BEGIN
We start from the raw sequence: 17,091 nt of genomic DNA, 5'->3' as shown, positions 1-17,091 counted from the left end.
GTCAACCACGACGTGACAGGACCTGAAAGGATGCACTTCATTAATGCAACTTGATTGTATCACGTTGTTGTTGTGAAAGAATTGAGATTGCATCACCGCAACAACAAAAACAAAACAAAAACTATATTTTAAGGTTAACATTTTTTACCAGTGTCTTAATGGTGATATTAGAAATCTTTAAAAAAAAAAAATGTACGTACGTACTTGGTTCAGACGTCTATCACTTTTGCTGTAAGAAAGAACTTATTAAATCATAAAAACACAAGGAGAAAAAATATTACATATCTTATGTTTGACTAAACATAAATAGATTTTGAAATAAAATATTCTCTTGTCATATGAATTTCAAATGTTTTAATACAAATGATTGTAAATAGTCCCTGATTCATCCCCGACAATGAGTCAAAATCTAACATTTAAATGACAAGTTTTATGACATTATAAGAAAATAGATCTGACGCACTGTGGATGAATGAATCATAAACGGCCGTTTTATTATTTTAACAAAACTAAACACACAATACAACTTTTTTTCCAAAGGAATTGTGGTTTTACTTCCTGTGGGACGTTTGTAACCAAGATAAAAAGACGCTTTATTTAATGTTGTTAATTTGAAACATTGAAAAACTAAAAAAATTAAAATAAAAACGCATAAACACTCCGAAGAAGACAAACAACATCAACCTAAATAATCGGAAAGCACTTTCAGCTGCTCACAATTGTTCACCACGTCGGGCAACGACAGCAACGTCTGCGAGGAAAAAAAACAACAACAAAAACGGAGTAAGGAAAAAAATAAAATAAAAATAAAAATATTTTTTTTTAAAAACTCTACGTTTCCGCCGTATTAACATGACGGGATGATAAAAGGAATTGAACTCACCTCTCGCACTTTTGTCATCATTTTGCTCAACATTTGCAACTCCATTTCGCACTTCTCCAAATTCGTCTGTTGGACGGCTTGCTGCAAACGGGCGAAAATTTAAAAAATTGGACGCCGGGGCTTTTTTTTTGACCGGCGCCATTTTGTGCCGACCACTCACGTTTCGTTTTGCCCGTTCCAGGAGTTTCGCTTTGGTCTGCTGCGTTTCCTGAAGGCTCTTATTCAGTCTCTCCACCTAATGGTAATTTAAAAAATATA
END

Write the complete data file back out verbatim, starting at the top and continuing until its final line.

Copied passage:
We start from the raw sequence: 17,091 nt of genomic DNA, 5'->3' as shown, positions 1-17,091 counted from the left end.
GTCAACCACGACGTGACAGGACCTGAAAGGATGCACTTCATTAATGCAACTTGATTGTATCACGTTGTTGTTGTGAAAGAATTGAGATTGCATCACCGCAACAACAAAAACAAAACAAAAACTATATTTTAAGGTTAACATTTTTTACCAGTGTCTTAATGGTGATATTAGAAATCTTTAAAAAAAAAAAATGTACGTACGTACTTGGTTCAGACGTCTATCACTTTTGCTGTAAGAAAGAACTTATTAAATCATAAAAACACAAGGAGAAAAAATATTACATATCTTATGTTTGACTAAACATAAATAGATTTTGAAATAAAATATTCTCTTGTCATATGAATTTCAAATGTTTTAATACAAATGATTGTAAATAGTCCCTGATTCATCCCCGACAATGAGTCAAAATCTAACATTTAAATGACAAGTTTTATGACATTATAAGAAAATAGATCTGACGCACTGTGGATGAATGAATCATAAACGGCCGTTTTATTATTTTAACAAAACTAAACACACAATACAACTTTTTTTCCAAAGGAATTGTGGTTTTACTTCCTGTGGGACGTTTGTAACCAAGATAAAAAGACGCTTTATTTAATGTTGTTAATTTGAAACATTGAAAAACTAAAAAAATTAAAATAAAAACGCATAAACACTCCGAAGAAGACAAACAACATCAACCTAAATAATCGGAAAGCACTTTCAGCTGCTCACAATTGTTCACCACGTCGGGCAACGACAGCAACGTCTGCGAGGAAAAAAAACAACAACAAAAACGGAGTAAGGAAAAAAATAAAATAAAAATAAAAATATTTTTTTTTAAAAACTCTACGTTTCCGCCGTATTAACATGACGGGATGATAAAAGGAATTGAACTCACCTCTCGCACTTTTGTCATCATTTTGCTCAACATTTGCAACTCCATTTCGCACTTCTCCAAATTCGTCTGTTGGACGGCTTGCTGCAAACGGGCGAAAATTTAAAAAATTGGACGCCGGGGCTTTTTTTTTGACCGGCGCCATTTTGTGCCGACCACTCACGTTTCGTTTTGCCCGTTCCAGGAGTTTCGCTTTGGTCTGCTGCGTTTCCTGAAGGCTCTTATTCAGTCTCTCCACCTAATGGTAATTTAAAAAATATA